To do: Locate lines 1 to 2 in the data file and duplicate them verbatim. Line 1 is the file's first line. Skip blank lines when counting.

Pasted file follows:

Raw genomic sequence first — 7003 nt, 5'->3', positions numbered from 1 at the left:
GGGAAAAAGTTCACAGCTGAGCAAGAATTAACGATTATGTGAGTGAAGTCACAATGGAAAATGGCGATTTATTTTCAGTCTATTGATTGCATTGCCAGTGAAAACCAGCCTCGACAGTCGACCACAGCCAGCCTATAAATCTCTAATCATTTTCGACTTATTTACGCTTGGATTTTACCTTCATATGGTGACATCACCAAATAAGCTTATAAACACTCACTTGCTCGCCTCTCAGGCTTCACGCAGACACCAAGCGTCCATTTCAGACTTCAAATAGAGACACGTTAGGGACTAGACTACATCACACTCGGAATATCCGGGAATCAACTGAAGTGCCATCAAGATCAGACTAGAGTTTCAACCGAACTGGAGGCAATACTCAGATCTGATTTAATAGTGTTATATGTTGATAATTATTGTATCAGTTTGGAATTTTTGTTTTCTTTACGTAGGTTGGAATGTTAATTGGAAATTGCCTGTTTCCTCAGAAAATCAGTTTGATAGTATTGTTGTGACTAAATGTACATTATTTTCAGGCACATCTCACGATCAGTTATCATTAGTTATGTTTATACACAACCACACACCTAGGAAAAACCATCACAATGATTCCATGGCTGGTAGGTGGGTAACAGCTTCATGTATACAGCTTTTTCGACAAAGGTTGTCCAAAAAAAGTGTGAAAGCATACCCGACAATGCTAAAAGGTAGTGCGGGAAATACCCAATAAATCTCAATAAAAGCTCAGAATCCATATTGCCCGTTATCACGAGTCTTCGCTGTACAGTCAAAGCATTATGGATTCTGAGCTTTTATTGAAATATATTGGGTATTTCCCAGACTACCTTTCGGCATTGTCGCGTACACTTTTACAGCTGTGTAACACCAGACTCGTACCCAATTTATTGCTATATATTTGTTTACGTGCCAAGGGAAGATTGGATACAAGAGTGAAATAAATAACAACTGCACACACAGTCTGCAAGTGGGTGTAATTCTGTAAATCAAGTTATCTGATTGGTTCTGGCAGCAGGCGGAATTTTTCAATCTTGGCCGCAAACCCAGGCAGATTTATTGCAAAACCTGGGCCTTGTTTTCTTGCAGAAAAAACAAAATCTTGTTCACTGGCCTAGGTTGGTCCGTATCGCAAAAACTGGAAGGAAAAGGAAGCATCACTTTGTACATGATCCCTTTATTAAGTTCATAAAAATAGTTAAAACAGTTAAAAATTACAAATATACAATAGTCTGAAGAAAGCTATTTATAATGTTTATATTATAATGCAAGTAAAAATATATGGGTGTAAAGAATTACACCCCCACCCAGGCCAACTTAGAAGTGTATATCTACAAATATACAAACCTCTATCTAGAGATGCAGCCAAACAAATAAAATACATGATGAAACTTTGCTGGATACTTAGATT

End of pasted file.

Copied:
Raw genomic sequence first — 7003 nt, 5'->3', positions numbered from 1 at the left:
GGGAAAAAGTTCACAGCTGAGCAAGAATTAACGATTATGTGAGTGAAGTCACAATGGAAAATGGCGATTTATTTTCAGTCTATTGATTGCATTGCCAGTGAAAACCAGCCTCGACAGTCGACCACAGCCAGCCTATAAATCTCTAATCATTTTCGACTTATTTACGCTTGGATTTTACCTTCATATGGTGACATCACCAAATAAGCTTATAAACACTCACTTGCTCGCCTCTCAGGCTTCACGCAGACACCAAGCGTCCATTTCAGACTTCAAATAGAGACACGTTAGGGACTAGACTACATCACACTCGGAATATCCGGGAATCAACTGAAGTGCCATCAAGATCAGACTAGAGTTTCAACCGAACTGGAGGCAATACTCAGATCTGATTTAATAGTGTTATATGTTGATAATTATTGTATCAGTTTGGAATTTTTGTTTTCTTTACGTAGGTTGGAATGTTAATTGGAAATTGCCTGTTTCCTCAGAAAATCAGTTTGATAGTATTGTTGTGACTAAATGTACATTATTTTCAGGCACATCTCACGATCAGTTATCATTAGTTATGTTTATACACAACCACACACCTAGGAAAAACCATCACAATGATTCCATGGCTGGTAGGTGGGTAACAGCTTCATGTATACAGCTTTTTCGACAAAGGTTGTCCAAAAAAAGTGTGAAAGCATACCCGACAATGCTAAAAGGTAGTGCGGGAAATACCCAATAAATCTCAATAAAAGCTCAGAATCCATATTGCCCGTTATCACGAGTCTTCGCTGTACAGTCAAAGCATTATGGATTCTGAGCTTTTATTGAAATATATTGGGTATTTCCCAGACTACCTTTCGGCATTGTCGCGTACACTTTTACAGCTGTGTAACACCAGACTCGTACCCAATTTATTGCTATATATTTGTTTACGTGCCAAGGGAAGATTGGATACAAGAGTGAAATAAATAACAACTGCACACACAGTCTGCAAGTGGGTGTAATTCTGTAAATCAAGTTATCTGATTGGTTCTGGCAGCAGGCGGAATTTTTCAATCTTGGCCGCAAACCCAGGCAGATTTATTGCAAAACCTGGGCCTTGTTTTCTTGCAGAAAAAACAAAATCTTGTTCACTGGCCTAGGTTGGTCCGTATCGCAAAAACTGGAAGGAAAAGGAAGCATCACTTTGTACATGATCCCTTTATTAAGTTCATAAAAATAGTTAAAACAGTTAAAAATTACAAATATACAATAGTCTGAAGAAAGCTATTTATAATGTTTATATTATAATGCAAGTAAAAATATATGGGTGTAAAGAATTACACCCCCACCCAGGCCAACTTAGAAGTGTATATCTACAAATATACAAACCTCTATCTAGAGATGCAGCCAAACAAATAAAATACATGATGAAACTTTGCTGGATACTTAGATT